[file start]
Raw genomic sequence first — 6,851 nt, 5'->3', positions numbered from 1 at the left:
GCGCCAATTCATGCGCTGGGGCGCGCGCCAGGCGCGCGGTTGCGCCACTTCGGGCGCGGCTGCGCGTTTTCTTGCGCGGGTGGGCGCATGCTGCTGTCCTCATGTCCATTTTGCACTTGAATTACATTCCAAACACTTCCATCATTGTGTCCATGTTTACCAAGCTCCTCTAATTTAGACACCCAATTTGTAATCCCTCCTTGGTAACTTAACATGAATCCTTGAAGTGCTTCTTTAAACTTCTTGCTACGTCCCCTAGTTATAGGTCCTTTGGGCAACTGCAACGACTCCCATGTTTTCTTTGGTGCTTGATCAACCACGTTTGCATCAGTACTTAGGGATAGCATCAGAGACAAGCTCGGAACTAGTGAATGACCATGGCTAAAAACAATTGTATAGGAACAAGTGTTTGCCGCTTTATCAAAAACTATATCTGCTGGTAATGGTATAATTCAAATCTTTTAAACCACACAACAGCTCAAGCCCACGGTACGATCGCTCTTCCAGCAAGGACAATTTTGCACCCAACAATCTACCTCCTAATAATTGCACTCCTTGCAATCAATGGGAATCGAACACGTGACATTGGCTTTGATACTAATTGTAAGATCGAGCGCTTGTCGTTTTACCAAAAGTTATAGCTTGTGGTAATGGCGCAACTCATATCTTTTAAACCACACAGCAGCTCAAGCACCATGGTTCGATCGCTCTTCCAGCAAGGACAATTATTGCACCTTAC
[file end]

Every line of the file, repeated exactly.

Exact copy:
Raw genomic sequence first — 6,851 nt, 5'->3', positions numbered from 1 at the left:
GCGCCAATTCATGCGCTGGGGCGCGCGCCAGGCGCGCGGTTGCGCCACTTCGGGCGCGGCTGCGCGTTTTCTTGCGCGGGTGGGCGCATGCTGCTGTCCTCATGTCCATTTTGCACTTGAATTACATTCCAAACACTTCCATCATTGTGTCCATGTTTACCAAGCTCCTCTAATTTAGACACCCAATTTGTAATCCCTCCTTGGTAACTTAACATGAATCCTTGAAGTGCTTCTTTAAACTTCTTGCTACGTCCCCTAGTTATAGGTCCTTTGGGCAACTGCAACGACTCCCATGTTTTCTTTGGTGCTTGATCAACCACGTTTGCATCAGTACTTAGGGATAGCATCAGAGACAAGCTCGGAACTAGTGAATGACCATGGCTAAAAACAATTGTATAGGAACAAGTGTTTGCCGCTTTATCAAAAACTATATCTGCTGGTAATGGTATAATTCAAATCTTTTAAACCACACAACAGCTCAAGCCCACGGTACGATCGCTCTTCCAGCAAGGACAATTTTGCACCCAACAATCTACCTCCTAATAATTGCACTCCTTGCAATCAATGGGAATCGAACACGTGACATTGGCTTTGATACTAATTGTAAGATCGAGCGCTTGTCGTTTTACCAAAAGTTATAGCTTGTGGTAATGGCGCAACTCATATCTTTTAAACCACACAGCAGCTCAAGCACCATGGTTCGATCGCTCTTCCAGCAAGGACAATTATTGCACCTTAC